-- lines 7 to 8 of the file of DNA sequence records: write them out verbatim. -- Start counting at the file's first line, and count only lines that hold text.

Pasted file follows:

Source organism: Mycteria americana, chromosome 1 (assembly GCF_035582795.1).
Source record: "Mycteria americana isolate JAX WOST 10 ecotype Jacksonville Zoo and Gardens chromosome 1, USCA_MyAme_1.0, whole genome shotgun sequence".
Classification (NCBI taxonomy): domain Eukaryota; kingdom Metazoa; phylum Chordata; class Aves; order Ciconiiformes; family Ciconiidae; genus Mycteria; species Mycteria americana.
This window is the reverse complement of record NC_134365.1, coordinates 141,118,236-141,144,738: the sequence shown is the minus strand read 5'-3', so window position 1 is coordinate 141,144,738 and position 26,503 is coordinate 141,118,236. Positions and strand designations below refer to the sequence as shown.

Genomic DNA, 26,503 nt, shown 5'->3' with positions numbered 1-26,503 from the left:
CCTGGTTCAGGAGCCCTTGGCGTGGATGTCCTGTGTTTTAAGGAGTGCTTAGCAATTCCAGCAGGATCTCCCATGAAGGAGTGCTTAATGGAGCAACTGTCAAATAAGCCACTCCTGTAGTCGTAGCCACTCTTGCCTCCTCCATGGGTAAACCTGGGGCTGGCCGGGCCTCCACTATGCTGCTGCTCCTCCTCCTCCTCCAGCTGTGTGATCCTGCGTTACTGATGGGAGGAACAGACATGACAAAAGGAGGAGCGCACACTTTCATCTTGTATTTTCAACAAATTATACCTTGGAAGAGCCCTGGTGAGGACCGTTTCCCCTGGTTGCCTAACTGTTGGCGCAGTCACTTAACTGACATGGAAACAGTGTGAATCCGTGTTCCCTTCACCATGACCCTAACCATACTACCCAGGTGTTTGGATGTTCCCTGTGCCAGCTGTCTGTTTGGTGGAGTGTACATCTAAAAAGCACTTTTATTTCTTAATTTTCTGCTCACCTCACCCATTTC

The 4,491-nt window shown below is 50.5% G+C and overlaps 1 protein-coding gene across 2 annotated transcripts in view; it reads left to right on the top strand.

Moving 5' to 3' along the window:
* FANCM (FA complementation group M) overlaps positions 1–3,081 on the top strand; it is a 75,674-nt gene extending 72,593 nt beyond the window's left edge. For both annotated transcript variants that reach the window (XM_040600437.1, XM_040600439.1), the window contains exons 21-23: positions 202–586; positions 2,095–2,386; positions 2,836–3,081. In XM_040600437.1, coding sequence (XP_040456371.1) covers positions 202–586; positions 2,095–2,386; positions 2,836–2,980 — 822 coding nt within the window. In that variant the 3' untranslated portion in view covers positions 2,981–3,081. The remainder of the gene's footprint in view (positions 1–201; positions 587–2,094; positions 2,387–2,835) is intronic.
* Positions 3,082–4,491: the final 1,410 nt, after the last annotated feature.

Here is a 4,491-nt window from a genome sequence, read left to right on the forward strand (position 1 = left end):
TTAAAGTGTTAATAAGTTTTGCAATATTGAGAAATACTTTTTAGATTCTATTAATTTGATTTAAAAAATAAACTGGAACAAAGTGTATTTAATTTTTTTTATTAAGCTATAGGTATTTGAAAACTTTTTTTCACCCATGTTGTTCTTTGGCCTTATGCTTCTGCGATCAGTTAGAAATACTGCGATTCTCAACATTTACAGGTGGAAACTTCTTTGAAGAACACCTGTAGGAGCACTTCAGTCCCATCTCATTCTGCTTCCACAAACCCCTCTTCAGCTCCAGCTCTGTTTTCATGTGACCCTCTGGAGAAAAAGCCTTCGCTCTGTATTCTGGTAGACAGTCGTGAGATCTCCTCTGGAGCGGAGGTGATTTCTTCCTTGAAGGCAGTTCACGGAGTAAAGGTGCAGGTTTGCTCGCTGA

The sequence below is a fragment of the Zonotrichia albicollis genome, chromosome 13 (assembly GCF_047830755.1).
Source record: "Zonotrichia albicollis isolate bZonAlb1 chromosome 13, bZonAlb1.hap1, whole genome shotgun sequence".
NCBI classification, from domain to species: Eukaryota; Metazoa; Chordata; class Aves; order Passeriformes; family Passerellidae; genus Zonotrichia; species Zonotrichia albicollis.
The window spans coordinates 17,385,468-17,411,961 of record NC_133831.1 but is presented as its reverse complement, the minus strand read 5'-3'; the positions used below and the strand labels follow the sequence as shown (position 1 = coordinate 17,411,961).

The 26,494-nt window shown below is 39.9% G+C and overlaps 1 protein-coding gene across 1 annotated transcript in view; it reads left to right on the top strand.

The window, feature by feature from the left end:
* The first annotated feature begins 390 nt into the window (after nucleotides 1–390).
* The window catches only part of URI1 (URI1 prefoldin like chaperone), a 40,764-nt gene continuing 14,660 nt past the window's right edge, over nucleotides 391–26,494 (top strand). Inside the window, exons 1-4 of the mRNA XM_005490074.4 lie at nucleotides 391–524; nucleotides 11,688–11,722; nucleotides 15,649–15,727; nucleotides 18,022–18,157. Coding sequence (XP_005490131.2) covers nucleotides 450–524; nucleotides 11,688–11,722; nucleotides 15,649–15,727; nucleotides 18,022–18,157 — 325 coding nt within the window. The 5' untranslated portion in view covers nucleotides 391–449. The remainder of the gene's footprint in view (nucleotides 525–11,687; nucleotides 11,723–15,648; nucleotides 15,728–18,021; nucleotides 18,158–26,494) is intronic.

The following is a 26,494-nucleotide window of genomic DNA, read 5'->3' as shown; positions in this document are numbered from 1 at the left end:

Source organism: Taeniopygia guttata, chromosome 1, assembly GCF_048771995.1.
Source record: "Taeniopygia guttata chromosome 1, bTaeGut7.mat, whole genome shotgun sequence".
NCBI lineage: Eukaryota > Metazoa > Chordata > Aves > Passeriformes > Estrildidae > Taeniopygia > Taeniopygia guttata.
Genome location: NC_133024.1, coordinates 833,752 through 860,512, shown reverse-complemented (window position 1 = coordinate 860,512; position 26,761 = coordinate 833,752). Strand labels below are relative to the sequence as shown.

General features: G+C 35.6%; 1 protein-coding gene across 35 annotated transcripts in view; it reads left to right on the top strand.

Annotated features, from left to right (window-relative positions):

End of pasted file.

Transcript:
The 4,491-nt window shown below is 50.5% G+C and overlaps 1 protein-coding gene across 2 annotated transcripts in view; it reads left to right on the top strand.

Moving 5' to 3' along the window: